And instead of sharp contradiction, advocates of East and West turned to a creative reconstruction of images.

One of the speakers recalled the story of a pupil of Ramakrishna, who cited the great reverence given to the wife of Ramakrishna, who, according to Hindu custom, was called Mother. Another likened the meaning of the word Mother to the conception of “Materia matrix.”

The images of the Mother of the World, of the Madonna, the Mother Kali, the Benevolent Dukhar, Ishtar, Kwan-Yin, Miriam, the White Tara, Raj-Rajesvari, Niuka—all these great Images, all these Great Self-Sacrificing Entities flowed together in the conversation as a benevolent Unity. And each of these in his own tongue, but comprehensible to all, pronounced that there should be not division but construction. All pronounced that the day of the Mother of the World had come, when Supreme Energies would approach our Earth, but that because of wrath and destruction, these energies, instead of the predestined creation, might result in disastrous catastrophes.

In the smile of Unity all became simple. The aureole of the Madonna, so odious to the prejudiced, became a scientific physical radiation—the aura, long since known to humanity.

The symbols of to-day, so poorly interpreted by rationalists, from being regarded as supernatural, suddenly became accessible to the research worker for investigation. And in this miracle of simplicity and understanding, there became distinct the breath of the evolution of Truth.

One of the speakers said: “Here we now speak of purely physical experiments, but did we not begin with the Mother of the World?”

Then the other took from a drawer of his writing desk a slip of paper and read it: “A Hindu of to-day, graduated from many universities, thus addresses the Great Mother, Raj-Rajesvari Herself:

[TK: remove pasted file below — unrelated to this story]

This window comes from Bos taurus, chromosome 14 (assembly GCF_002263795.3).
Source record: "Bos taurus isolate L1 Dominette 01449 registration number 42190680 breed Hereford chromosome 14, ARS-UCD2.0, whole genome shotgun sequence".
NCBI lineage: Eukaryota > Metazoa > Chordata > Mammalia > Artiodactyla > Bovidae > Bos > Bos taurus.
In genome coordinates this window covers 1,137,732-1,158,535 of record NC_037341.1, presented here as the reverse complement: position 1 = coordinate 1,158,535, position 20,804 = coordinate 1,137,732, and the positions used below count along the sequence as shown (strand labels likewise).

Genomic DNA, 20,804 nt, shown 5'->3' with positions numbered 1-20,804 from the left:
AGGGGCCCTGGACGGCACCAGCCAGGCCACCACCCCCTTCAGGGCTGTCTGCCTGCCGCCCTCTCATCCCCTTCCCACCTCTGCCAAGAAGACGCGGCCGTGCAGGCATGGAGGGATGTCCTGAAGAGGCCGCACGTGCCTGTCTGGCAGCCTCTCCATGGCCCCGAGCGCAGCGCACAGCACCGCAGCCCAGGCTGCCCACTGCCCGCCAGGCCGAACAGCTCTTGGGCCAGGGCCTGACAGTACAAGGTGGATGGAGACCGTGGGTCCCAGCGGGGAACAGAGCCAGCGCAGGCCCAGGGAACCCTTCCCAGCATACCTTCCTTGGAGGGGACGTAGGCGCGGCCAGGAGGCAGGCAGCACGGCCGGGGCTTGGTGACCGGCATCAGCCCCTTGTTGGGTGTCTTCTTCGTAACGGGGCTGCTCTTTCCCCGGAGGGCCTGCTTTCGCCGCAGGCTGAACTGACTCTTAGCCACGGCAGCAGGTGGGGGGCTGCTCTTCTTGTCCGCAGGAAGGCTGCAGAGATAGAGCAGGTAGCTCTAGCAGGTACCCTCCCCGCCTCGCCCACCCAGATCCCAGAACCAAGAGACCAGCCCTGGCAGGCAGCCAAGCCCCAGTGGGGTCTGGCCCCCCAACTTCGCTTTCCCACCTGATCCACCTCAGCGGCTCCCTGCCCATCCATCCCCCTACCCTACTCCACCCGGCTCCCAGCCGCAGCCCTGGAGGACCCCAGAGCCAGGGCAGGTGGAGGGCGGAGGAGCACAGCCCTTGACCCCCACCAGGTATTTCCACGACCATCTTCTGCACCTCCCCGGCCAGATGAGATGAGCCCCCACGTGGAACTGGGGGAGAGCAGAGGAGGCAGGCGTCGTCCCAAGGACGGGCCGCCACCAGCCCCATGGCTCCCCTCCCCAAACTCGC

“If I am right, then Mother, Thou art all— The ring, the way, the dark, the light, the void, And hunger, sorrow, poverty and pain— From dawn to dusk, from night to morn and life and death — if death there be — All things art Thou.

If Thou art they, then hunger, poverty and wealth are only transitory shapes of Thine. I do not suffer nor enjoy For Thou art All, and I am surely Thou. If Thou art He, to mortals manifest, Then pass me through Thy Light to Him—The Truth. The only Truth—to us so dimly known in Thee. Then lash this mortal body as Thou wilt, Or embed in golden comfort rich and soft— I’ll feel it not, for with Thy Light I’ll know For Thou art He and I am Thou— The Truth.”

And the third one added: “At the same time, on the other end of the world, people sing:

“Let us glorify Thee, Mother of Light!”

And the old libraries of China and the ancient central-Asiatic centers guard, since most ancient days, many hymns to the same Mother of the World.

Throughout the entire East and in the entire West there lives the Image of the Mother of the World, and deeply significant salutations are dedicated to this High Entity.

The Great Features of the Face are often covered and under the folds of this veil, glowing with the squares of perfection, may one not see the One Great Unifying Aspect, common to Them All!

Peace be to the World!



Museum Address: 188414, Izvara Village, Volosovo District, Leningrad Region, Russia.
Phones: +7-813-73-73-273 (group tours); Phone/Fax +7-813-73-73-298 (general)
Museum Director: Cherkasova Olga Anatolievna E-mail: isvara_museum@mail.ru